CWRU Rocket team holds recruitment event at think[box]


Nick Natko

The CWRU rocket team made use of Think[box] facilities to allow new members to build and design their own rockets. The rockets were later launched outside.

The Case Rocket Team held a rocket-building event at the Sears think[box] on Saturday, Sept. 9. The primary focus was to provide students with a fun way to get people interested in joining the team, emphasizing that no experience is required and that new members are always encouraged to join.

The focus of the event was on style, creativity and the enjoyment found in building rockets. Case Rocket Team members helped attendees design each of their customized rockets using either CorelDraw or SolidWorks software. They then assisted attendees in laser-cutting their fins and any vinyl decals, as well as cutting the body tube fin slots for their rockets, assembling internal components and assembling fins. Lastly, attendees applied their decals to the completed rockets.

It kicked off at 6 p.m. with individuals and teams scrounging any and all potentially useful items from think[box] scrap boxes and rushing to assemble their masterpieces. The only absolutely necessary aspect of the rocket designs was making sure they would fit properly on the launcher. Otherwise, designs were completely limitless for the participants. Students made use of the laser cutters to design their fins and add decals. Some students went for strategy, arguing that three fins was the optimal stability to weight ratio, while others set out to create the the most unconventional rockets they could think of. When all of the rockets were completed, they were of almost all imaginable shapes, sizes and modifications.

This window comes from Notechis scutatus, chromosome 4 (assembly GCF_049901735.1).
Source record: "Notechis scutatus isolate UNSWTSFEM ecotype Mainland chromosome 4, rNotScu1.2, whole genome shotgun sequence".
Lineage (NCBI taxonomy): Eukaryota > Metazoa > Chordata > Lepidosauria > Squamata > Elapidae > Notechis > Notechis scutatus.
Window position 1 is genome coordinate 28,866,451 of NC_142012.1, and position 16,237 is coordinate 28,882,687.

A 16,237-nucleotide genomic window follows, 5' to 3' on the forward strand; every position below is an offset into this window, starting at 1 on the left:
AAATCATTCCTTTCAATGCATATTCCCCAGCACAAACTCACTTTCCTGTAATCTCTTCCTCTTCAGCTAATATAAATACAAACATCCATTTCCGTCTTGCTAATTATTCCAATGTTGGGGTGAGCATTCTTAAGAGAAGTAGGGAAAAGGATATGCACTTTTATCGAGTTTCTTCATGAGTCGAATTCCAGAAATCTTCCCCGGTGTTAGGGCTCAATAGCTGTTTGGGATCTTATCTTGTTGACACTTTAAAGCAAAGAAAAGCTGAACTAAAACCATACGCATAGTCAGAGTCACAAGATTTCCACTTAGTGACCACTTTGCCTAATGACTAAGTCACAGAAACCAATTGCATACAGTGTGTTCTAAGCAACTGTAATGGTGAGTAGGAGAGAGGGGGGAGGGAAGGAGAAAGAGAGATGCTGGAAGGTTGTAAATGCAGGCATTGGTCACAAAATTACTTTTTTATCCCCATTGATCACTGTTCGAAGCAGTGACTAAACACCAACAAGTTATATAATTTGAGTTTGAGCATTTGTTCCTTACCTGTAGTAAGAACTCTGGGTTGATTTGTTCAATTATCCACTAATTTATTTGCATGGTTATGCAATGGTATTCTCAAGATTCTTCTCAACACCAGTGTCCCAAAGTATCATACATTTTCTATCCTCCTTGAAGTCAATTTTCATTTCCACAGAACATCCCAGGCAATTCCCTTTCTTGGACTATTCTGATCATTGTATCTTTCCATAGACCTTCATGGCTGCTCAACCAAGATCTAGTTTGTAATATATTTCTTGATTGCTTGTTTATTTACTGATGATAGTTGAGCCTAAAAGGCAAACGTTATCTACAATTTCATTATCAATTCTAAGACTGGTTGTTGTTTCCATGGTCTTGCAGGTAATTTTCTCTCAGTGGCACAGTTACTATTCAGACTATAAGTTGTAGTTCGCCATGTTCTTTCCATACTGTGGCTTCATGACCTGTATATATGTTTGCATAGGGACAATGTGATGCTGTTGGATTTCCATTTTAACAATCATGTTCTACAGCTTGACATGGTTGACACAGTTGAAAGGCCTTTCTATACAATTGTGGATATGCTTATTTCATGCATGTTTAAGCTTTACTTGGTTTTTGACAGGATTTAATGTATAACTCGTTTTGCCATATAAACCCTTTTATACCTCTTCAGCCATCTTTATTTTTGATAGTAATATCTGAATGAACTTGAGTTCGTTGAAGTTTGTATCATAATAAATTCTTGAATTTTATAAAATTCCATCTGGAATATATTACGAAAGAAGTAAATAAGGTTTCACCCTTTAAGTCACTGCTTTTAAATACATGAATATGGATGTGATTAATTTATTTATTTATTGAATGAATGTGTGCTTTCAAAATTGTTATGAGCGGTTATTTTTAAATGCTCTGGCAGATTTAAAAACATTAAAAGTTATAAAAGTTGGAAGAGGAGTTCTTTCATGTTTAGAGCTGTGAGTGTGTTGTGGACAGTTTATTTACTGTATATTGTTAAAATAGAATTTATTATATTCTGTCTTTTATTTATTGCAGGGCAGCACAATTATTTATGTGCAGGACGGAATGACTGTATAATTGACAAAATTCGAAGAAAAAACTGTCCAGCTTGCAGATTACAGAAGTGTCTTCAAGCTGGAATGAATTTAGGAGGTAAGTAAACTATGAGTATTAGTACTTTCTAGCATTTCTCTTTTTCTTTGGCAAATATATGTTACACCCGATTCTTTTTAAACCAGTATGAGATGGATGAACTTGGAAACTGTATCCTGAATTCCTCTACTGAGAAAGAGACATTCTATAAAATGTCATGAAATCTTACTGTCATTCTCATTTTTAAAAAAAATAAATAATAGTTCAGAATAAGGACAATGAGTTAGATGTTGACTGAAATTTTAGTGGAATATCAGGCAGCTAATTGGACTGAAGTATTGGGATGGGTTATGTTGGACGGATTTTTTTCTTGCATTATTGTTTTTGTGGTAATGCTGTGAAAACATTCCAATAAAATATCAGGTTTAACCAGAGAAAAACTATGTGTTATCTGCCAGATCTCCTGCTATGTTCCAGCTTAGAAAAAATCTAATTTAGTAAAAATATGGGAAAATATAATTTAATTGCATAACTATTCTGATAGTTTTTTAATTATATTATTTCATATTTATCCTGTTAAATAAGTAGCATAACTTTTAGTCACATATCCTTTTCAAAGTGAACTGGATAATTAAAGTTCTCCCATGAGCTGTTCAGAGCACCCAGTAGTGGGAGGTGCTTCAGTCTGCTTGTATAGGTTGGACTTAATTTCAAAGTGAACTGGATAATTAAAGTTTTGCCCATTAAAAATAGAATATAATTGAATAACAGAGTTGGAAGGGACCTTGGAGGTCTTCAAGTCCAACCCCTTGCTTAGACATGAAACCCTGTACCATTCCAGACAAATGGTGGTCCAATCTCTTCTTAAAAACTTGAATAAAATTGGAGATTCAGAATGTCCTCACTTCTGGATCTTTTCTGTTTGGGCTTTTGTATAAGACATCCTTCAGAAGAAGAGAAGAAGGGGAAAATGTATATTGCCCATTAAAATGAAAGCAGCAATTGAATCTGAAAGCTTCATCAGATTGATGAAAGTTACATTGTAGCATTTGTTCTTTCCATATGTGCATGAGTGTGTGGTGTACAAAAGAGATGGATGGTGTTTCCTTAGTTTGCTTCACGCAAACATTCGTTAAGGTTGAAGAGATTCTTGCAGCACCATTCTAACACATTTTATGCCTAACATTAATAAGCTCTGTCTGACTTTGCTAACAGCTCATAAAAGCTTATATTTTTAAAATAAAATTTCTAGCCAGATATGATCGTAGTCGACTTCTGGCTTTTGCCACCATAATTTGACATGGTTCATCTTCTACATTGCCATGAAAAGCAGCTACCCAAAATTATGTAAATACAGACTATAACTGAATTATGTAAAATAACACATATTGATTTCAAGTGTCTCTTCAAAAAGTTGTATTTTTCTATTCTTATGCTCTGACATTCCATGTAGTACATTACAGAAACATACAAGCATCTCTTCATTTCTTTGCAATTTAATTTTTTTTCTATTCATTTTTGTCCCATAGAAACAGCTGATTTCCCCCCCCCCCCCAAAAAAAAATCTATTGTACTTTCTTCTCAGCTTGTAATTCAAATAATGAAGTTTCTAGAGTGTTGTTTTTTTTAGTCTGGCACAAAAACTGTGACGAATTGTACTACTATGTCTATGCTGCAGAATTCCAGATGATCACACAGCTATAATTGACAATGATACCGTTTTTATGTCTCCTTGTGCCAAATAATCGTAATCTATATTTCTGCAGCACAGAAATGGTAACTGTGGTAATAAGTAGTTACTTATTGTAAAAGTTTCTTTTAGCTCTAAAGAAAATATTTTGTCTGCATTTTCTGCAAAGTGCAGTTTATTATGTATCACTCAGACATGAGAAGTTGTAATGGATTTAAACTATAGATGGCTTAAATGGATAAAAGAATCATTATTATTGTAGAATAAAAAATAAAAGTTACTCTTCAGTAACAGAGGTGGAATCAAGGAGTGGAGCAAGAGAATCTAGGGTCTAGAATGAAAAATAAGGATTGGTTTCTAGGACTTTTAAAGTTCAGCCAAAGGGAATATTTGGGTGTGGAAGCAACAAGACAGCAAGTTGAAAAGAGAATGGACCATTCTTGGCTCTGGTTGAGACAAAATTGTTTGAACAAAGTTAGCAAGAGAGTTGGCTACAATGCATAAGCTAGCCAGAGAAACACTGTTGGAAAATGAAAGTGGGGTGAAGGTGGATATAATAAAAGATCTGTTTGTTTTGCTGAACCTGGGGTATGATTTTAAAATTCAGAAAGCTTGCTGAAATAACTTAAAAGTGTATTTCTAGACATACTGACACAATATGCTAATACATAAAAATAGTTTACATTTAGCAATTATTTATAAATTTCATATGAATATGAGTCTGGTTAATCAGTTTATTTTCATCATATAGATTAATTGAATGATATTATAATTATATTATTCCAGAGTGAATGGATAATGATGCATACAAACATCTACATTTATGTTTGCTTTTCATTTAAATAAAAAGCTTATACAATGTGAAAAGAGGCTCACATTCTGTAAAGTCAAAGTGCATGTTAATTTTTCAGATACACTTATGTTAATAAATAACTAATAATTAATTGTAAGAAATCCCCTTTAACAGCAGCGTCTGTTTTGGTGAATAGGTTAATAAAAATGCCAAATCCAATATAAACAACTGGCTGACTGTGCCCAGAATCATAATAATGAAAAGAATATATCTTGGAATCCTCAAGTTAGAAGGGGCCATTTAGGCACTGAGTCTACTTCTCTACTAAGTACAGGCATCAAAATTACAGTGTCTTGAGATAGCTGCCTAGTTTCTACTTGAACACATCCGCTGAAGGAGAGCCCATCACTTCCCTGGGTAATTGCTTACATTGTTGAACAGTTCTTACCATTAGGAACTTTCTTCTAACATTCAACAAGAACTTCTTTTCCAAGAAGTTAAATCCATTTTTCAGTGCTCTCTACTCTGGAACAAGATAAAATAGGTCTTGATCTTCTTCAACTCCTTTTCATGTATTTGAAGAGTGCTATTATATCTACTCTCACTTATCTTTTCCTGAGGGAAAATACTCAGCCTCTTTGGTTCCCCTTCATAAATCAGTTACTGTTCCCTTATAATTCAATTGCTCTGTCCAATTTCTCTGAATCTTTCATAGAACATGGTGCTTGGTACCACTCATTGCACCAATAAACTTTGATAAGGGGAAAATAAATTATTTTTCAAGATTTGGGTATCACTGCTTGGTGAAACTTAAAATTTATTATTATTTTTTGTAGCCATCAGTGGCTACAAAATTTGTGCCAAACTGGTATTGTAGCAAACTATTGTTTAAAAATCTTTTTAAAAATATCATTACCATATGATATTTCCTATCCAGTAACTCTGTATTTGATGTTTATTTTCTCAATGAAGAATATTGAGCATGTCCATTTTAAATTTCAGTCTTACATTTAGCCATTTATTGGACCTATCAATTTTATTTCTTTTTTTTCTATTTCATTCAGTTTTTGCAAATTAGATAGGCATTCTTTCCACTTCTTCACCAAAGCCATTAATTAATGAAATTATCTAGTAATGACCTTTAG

At the set launch time of 7:30 p.m., everyone scrambled about to put on the finishing touches to perfect their rockets. All rockets managed to be finished on time and were ready to be launched from Van Horn Field. The rockets were launched from a modified bike pump that could provide air pressure of up to 140 psi, although the rocket crafters could choose any pressure up to 140 psi that they believed would provide the best performance for their specific rocket. Many rockets easily reached 100 feet in the air.

For the seasoned members of the rocket team, however, this is a very small distance. The rockets they typically craft are created out of performance metals and materials, are launched with solid rocket fuel and are equipped with parachutes and shells that disassemble in mid air just like real rockets. Every year, their rockets are approved by the National Association of Rocketry, providing them certification to use bigger motors.